In the same way that Israel made a covenant with a Canaanite people, what she had been explicitly forbidden to do, Christians make covenants with unbelievers when they marry them. Or, if not with unbelievers, with those who are barely Christians, or almost Christians, or perhaps Christians. We cannot count on the Canaanites to preserve us from such mistakes. They want what they want and they don’t care much for what matters most to us. They find it quite natural to deceive both themselves and those they marry. How easy then, if one is not wary, thoughtful, and careful, to mistake the flattery and posing of a Gibeonite for the true and sturdy faith of a Rahab! [Davis, 79]

We in the modern west struggle to understand why an oath obtained under false pretenses — or, at least so we may wish to believe (we want to believe that we were deceived and that we didn’t deceive ourselves!) — should have to be honored. But that is only because we are a people with a very low view of both the importance of the truth and the honor and majesty of God. Not so in the Bible. A promise made, all the more a vow in which the name of the Lord was invoked, had to be kept. This is the Bible’s viewpoint from beginning to end.

  1. In Genesis 27 we read the sorry account of Rebekah and Jacob tricking Isaac into giving Jacob the blessing that he intended to give to Esau. But that blessing was the Lord’s blessing given by prophecy by the patriarch. No matter that it had been deceitfully obtained, the promise had been made and when Esau pled with his father for the blessing that was his due, Isaac — a man who had committed many grievous sins in the raising of his sons — knew enough to realize that, like the Israelites in Joshua 9, he could not go back on his word; he could not break the promise he had made in the Lord’s name.
  2. Seven of the descendants of King Saul would eventually die because Saul had sought to break the very covenant that Joshua and Israel made with the Gibeonites here in chapter 9. That is how seriously vows were taken by the faithful in Israel and that is why they took them so seriously: Yahweh himself did!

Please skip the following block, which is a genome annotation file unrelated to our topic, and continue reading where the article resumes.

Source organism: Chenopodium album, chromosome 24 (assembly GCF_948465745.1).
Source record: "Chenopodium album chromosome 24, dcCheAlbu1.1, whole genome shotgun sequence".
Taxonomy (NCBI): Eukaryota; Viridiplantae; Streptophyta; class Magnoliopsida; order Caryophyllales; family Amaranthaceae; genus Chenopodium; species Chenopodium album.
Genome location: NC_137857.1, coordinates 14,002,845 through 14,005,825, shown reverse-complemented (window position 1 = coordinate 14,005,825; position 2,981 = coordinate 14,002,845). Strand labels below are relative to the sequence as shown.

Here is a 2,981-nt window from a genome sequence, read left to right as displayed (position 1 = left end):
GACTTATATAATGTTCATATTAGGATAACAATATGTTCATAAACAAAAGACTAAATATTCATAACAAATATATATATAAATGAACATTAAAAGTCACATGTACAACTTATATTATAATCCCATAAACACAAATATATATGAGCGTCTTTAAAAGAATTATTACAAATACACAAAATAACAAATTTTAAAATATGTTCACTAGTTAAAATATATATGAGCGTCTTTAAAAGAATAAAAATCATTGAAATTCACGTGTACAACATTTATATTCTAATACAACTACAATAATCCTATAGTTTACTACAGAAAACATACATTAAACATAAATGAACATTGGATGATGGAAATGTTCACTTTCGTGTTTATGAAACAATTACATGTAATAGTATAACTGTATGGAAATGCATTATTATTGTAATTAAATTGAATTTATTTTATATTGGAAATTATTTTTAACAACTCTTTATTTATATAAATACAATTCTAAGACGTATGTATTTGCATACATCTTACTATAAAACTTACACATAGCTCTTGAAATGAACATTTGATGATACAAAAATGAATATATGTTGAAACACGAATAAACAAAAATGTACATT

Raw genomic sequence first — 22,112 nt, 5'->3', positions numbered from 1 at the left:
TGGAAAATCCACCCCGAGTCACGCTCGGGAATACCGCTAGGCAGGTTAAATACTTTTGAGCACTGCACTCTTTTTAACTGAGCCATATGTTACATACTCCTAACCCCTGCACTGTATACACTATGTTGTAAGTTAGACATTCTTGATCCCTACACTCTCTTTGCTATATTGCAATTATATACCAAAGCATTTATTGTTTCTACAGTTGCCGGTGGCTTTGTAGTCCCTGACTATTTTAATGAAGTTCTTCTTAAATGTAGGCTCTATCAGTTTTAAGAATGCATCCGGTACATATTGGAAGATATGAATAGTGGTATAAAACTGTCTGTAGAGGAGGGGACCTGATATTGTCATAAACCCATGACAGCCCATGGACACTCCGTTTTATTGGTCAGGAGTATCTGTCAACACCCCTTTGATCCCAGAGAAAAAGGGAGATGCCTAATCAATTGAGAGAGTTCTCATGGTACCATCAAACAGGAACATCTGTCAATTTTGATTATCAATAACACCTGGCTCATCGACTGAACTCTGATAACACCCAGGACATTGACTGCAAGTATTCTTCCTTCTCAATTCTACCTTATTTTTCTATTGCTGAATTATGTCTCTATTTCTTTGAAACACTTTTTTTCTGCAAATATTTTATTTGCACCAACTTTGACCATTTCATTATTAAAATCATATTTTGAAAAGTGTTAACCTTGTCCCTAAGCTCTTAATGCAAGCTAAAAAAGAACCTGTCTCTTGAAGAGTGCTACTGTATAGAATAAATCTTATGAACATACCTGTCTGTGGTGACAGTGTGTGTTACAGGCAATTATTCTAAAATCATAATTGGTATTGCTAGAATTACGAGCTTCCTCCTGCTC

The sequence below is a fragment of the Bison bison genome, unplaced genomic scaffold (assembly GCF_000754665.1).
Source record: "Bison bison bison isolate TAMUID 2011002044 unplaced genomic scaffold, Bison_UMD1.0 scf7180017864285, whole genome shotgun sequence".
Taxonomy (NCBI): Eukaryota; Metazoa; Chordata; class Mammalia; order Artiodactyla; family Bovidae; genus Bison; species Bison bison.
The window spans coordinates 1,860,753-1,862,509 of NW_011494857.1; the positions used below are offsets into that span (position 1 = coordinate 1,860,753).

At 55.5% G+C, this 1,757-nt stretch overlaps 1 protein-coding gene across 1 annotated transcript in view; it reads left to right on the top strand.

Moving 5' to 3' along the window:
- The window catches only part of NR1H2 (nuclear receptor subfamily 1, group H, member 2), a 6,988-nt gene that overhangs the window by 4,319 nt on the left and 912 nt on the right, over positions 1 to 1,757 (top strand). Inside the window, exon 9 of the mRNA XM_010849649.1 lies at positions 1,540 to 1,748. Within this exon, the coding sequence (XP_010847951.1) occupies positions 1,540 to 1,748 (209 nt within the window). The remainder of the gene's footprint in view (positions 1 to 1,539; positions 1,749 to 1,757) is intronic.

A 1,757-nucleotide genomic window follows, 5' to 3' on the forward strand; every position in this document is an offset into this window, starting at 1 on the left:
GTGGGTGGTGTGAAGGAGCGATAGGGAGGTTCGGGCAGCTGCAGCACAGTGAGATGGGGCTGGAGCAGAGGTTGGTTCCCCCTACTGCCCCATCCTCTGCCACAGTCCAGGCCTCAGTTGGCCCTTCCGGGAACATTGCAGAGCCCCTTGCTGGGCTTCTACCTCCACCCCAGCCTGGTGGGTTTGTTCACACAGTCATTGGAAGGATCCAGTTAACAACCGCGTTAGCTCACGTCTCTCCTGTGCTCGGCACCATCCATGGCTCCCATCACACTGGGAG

3. In Ezek. 17 we read of the Lord’s anger toward Zedekiah, one of the last kings of Judah. Zedekiah had sworn an oath to Nebuchadnezzar to submit to Babylonian rule, but then broke that oath and negotiated with the Egyptians. The Lord punished Zedekiah by consigning him to exile and death in Babylon and, so we read in Ezekiel 17:16-20, explicitly because he betrayed the oath he had sworn in the Lord’s name to a pagan king! [Schaeffer, 147]
  4. In Malachi 2 we read that the prayers of God’s people were falling on deaf ears in heaven because Israelite men were betraying the covenant they had made with their wives, divorcing them to marry other women.

No wonder, then, that we read in Psalm 15:4, in an elaborate description of the godly man, that such a man “swears to his own hurt and does not change.” The NIV aptly translates the same phrase as “who keeps his oath even when it hurts.” That psalm has been remembered in Scotland as the psalm to be sung at an elder’s deathbed! Why? Because an elder is supposed to be a godly man, such a man who keeps his vow even when it hurts!

And no wonder that Jesus should say a similar thing in the Sermon on the Mount: in effect, “Don’t swear lightly because when you swear in the name of God, God expects you to be faithful.” [Schaeffer, 148]

Do you see how emphatic the Word of God is at this point? Even covenants made and oaths sworn under the most deceitful of conditions are to be kept inviolate. God’s people are to keep their word and God’s name — so often invoked when Christians take vows — must not be dishonored.

What does the couple say when they marry?

“I Rob, take you Florence, to be my wife. And I do promise and covenant before God and these witnesses to be your loving and faithful husband,” and so on.

Eternity alone will tell how much of our trouble in the American church today — and we have a lot of trouble — is due to the fact that our prayers are not being heard because we are not keeping our word and not fulfilling the vows we swore in God’s name.

But there is something here to encourage us as well. The chapter is not simply a warning against being duped because we haven’t carefully consulted the Word of God. It is not simply an example of the terrible emphasis the Lord places upon his people keeping their word and honoring the promises they made in his name. It is also a reminder that God honors that faithfulness because he is faithful and he loves faithfulness and he particularly loves it when he sees it in the life of his people. Our sin needn’t be the last word!

Half-way through the chapter we might have expected a very different ending. If the Joshua we read of here in chapter 9 were a modern American Christian he might have conceived of a way round his mistake. He might have offered an argument for breaking the covenant that had, after all, been made under false pretenses. But, if we know the Bible at all well, we are not surprised that Joshua and the leaders of Israel — at this time believing men to the man — understood that option was not open to them.